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Generic Confusion

When you leave, my blog just fades to grey
Nu ma nu ma iei, nu ma nu ma nu ma iei

News? Check. Politics? Check. Music? Check. Random thoughts about life? Check. Readership? Ummm.... let me get back to you on that. Updated when I feel like I have something to say, and remember to post it.

Thursday, July 27, 2006

A skeptic's primer for global warming

Coyote Blog has a detailed post collecting skeptics' thoughts on the global warming debate. It concludes with a crucial thought: we can't do something "just in case" global warming is as bad as the models predict, becausing that "doing something" has terrible costs:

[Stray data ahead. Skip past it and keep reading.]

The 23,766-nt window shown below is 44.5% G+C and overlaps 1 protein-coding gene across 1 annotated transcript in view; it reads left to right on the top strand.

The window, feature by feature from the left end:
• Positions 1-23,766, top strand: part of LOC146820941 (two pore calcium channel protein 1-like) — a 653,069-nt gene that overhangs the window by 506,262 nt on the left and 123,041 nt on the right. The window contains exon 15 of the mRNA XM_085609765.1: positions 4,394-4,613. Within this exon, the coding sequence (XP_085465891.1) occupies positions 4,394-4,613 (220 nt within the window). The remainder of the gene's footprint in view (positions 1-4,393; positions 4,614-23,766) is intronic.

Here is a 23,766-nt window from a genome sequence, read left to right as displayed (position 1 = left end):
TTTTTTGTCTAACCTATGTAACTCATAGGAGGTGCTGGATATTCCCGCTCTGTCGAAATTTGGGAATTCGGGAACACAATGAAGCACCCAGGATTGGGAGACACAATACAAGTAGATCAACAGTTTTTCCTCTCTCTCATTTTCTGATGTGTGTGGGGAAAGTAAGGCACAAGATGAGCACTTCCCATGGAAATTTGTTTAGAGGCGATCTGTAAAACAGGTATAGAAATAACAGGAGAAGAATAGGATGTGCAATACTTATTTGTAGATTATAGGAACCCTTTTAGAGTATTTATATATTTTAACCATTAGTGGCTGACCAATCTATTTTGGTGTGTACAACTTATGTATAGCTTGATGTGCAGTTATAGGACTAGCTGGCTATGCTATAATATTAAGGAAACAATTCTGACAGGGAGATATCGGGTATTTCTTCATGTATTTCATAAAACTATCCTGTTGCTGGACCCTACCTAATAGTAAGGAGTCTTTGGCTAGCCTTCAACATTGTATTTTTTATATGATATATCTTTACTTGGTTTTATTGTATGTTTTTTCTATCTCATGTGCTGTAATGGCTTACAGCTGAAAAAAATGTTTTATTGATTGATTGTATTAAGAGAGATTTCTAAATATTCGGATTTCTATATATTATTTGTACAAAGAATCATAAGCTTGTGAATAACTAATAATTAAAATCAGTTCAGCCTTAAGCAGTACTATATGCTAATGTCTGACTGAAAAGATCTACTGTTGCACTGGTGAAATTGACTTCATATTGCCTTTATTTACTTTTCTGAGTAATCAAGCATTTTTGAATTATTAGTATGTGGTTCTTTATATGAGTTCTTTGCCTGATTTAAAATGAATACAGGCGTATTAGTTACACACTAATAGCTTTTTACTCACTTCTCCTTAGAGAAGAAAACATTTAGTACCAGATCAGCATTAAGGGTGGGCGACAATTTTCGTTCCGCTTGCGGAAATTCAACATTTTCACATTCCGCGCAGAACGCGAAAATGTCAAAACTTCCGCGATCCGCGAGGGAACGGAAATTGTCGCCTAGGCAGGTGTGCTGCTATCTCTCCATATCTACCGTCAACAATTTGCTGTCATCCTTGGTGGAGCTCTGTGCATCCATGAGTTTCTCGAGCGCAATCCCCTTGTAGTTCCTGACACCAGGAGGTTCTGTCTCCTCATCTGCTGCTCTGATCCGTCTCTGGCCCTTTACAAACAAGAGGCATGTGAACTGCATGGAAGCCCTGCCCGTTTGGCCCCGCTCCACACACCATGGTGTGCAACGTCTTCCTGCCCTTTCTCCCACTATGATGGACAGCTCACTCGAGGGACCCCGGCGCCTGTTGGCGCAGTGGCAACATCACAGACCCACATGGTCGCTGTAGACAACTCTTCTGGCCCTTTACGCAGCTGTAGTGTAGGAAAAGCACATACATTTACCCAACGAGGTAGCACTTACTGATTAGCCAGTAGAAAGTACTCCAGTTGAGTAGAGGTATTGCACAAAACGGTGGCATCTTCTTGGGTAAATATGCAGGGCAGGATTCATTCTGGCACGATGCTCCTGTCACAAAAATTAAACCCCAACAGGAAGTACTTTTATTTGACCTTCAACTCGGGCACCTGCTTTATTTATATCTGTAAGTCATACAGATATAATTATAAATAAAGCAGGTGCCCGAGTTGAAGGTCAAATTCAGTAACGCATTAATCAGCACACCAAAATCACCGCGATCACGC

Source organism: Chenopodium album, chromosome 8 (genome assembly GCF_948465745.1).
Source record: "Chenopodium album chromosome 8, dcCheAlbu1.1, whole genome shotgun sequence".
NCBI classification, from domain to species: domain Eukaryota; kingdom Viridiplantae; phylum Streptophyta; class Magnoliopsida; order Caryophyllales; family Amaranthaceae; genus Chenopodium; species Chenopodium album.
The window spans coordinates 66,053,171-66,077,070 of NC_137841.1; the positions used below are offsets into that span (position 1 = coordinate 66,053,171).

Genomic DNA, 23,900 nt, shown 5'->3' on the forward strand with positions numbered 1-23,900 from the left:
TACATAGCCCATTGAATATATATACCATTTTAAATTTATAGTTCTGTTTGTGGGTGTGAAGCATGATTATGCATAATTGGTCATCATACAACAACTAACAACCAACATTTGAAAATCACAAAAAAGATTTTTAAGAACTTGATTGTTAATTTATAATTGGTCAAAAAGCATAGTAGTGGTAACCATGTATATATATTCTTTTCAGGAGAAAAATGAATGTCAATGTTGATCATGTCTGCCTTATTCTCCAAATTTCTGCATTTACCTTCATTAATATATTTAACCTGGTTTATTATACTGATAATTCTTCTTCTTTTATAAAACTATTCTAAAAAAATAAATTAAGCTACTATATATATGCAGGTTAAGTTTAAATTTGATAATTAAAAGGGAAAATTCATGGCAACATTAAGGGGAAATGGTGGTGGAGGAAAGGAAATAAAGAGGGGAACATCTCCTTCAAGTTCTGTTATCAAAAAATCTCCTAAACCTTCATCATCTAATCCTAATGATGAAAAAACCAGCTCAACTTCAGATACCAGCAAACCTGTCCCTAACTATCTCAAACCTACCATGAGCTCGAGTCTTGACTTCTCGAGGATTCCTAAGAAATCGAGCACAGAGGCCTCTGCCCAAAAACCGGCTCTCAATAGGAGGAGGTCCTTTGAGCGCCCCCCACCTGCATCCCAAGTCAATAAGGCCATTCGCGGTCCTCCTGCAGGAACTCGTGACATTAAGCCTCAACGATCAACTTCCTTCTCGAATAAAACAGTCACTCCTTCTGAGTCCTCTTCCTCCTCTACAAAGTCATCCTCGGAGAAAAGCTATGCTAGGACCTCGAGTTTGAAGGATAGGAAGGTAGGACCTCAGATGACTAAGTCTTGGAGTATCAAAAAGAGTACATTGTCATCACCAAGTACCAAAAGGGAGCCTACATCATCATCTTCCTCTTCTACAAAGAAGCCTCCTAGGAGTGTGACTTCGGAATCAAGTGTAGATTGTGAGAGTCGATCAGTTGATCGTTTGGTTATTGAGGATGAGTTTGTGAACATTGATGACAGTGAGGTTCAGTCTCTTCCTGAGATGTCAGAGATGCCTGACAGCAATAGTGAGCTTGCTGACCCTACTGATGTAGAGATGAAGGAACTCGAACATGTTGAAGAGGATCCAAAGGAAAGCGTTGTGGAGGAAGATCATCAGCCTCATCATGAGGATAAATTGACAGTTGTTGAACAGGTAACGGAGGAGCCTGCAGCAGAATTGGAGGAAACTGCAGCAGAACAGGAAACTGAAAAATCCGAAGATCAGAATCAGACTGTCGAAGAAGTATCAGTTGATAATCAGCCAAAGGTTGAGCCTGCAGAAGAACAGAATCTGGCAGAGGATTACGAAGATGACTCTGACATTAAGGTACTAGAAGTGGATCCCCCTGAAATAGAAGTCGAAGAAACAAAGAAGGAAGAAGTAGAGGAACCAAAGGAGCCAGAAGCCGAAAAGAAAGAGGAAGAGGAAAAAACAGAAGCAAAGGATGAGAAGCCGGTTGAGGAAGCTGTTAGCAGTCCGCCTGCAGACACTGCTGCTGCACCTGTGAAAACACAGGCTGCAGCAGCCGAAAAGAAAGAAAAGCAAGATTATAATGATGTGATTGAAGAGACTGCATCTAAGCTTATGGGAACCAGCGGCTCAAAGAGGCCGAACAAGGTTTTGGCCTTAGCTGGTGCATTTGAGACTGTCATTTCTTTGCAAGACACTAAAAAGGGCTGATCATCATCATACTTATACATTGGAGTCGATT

This would be a perfectly reasonable approach if cutting back on CO2 production was nearly cost-free. But it is not. The burning of hydrocarbons that create CO2 is an entrenched part of our lives and our economies. Forty years ago we might have had an easier time of it, as we were on a path to dramatically cut back on CO2 production via what is still the only viable technology to massively replace fossil fuel consumption -- nuclear power. Ironically, it was environmentalists that shut down this effort, and power industries around the world replaced capacity that would have gone nuclear mostly with coal, the worst fossil fuel in terms of CO2 production (per btu of power, Nuclear and hydrogen produce no CO2, natural gas produces some, gasoline produces more, and coal produces the most).